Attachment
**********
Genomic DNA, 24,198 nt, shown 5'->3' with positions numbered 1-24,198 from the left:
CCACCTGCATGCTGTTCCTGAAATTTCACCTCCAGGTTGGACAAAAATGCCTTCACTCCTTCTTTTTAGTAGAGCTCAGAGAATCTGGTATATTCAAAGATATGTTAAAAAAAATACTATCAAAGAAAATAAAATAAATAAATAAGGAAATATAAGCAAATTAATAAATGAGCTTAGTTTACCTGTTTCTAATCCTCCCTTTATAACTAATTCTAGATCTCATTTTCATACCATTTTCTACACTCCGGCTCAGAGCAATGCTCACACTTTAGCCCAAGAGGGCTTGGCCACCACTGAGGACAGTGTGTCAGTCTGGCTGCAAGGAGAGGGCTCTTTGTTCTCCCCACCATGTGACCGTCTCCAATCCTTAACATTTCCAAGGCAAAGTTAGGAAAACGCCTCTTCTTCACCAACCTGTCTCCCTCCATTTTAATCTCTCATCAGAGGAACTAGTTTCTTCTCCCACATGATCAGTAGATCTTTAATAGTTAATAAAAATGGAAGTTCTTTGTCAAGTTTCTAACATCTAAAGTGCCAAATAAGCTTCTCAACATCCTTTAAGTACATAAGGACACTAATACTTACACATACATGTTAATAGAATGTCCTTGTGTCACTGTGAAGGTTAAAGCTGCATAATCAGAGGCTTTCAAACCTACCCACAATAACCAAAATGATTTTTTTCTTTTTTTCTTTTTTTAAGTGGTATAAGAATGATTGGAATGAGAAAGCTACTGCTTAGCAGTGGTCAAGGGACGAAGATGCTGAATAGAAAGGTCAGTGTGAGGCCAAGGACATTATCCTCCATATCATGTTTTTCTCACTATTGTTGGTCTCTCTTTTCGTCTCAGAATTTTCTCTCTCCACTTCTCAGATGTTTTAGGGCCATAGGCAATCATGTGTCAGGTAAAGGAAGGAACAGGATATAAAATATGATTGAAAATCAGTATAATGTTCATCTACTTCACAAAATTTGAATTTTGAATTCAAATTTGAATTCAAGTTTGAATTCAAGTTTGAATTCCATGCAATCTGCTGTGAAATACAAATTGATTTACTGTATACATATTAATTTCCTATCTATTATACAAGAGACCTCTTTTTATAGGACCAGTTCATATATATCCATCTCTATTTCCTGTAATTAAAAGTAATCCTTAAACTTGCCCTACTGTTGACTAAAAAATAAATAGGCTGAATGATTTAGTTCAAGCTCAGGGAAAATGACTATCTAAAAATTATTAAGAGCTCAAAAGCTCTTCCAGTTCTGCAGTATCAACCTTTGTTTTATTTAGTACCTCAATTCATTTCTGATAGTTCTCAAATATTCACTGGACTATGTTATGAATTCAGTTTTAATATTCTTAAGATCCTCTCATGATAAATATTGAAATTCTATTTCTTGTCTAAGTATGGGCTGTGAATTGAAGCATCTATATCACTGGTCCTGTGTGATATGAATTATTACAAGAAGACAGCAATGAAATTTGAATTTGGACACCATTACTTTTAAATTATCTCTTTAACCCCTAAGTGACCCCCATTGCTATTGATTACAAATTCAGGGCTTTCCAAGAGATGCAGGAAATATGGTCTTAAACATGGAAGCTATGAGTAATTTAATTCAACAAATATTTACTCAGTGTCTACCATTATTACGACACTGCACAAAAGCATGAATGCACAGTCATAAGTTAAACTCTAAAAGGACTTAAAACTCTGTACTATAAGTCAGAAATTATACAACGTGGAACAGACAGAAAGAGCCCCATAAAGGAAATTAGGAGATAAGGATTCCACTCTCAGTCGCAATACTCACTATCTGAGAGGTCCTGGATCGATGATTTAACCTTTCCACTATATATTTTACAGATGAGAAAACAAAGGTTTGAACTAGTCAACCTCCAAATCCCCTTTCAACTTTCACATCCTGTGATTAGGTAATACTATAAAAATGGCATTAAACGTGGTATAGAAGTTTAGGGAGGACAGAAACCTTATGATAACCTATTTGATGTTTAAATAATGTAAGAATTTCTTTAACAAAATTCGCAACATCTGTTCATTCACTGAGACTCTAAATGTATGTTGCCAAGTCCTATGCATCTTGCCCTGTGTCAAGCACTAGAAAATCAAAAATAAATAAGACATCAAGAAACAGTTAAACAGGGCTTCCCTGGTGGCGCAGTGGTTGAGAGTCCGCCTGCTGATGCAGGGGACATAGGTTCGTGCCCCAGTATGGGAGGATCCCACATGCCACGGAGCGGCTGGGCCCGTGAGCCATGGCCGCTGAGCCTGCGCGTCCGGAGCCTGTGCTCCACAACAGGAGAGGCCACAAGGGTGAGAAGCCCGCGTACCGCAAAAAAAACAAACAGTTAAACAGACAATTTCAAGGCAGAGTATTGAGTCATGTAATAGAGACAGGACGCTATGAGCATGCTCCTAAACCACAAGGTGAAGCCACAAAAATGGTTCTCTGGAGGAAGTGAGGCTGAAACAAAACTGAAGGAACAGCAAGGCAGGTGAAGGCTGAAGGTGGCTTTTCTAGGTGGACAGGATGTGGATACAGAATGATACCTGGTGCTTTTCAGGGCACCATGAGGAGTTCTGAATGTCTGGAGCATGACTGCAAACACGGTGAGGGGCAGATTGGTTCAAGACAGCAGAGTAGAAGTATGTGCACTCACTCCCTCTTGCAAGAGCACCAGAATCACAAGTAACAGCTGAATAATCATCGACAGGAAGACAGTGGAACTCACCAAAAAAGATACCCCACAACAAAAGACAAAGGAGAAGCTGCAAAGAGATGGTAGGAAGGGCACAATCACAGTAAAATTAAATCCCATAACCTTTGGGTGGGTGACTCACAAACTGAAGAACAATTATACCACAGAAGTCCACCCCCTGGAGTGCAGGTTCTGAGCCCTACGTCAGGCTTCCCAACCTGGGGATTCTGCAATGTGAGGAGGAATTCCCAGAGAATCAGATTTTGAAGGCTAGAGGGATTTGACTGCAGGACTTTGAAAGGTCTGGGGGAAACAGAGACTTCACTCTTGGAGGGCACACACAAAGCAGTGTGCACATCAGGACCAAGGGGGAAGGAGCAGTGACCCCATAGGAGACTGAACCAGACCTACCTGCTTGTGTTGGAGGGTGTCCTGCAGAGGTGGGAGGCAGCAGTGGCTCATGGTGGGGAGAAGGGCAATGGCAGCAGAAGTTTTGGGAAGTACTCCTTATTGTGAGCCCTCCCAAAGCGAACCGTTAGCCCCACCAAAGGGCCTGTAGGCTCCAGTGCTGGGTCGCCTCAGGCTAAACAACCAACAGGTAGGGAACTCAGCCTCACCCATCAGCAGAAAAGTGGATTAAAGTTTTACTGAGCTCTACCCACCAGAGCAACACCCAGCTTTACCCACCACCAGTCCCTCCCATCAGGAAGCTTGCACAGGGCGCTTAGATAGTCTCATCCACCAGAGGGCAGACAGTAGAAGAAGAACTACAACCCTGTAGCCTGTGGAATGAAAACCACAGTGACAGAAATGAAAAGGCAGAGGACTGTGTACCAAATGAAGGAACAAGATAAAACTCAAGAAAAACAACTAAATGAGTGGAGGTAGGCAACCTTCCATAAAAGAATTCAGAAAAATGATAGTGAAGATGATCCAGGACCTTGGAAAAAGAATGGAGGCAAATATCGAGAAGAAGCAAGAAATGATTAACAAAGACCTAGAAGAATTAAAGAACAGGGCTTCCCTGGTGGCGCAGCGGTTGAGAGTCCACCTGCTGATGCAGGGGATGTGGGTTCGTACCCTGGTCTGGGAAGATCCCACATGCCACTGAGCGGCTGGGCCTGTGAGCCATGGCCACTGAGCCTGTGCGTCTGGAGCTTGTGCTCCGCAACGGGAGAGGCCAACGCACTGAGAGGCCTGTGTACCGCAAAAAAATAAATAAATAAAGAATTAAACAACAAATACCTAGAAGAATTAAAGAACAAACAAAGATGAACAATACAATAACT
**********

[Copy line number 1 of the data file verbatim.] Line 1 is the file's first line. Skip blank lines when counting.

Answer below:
Genomic DNA, 24,198 nt, shown 5'->3' with positions numbered 1-24,198 from the left: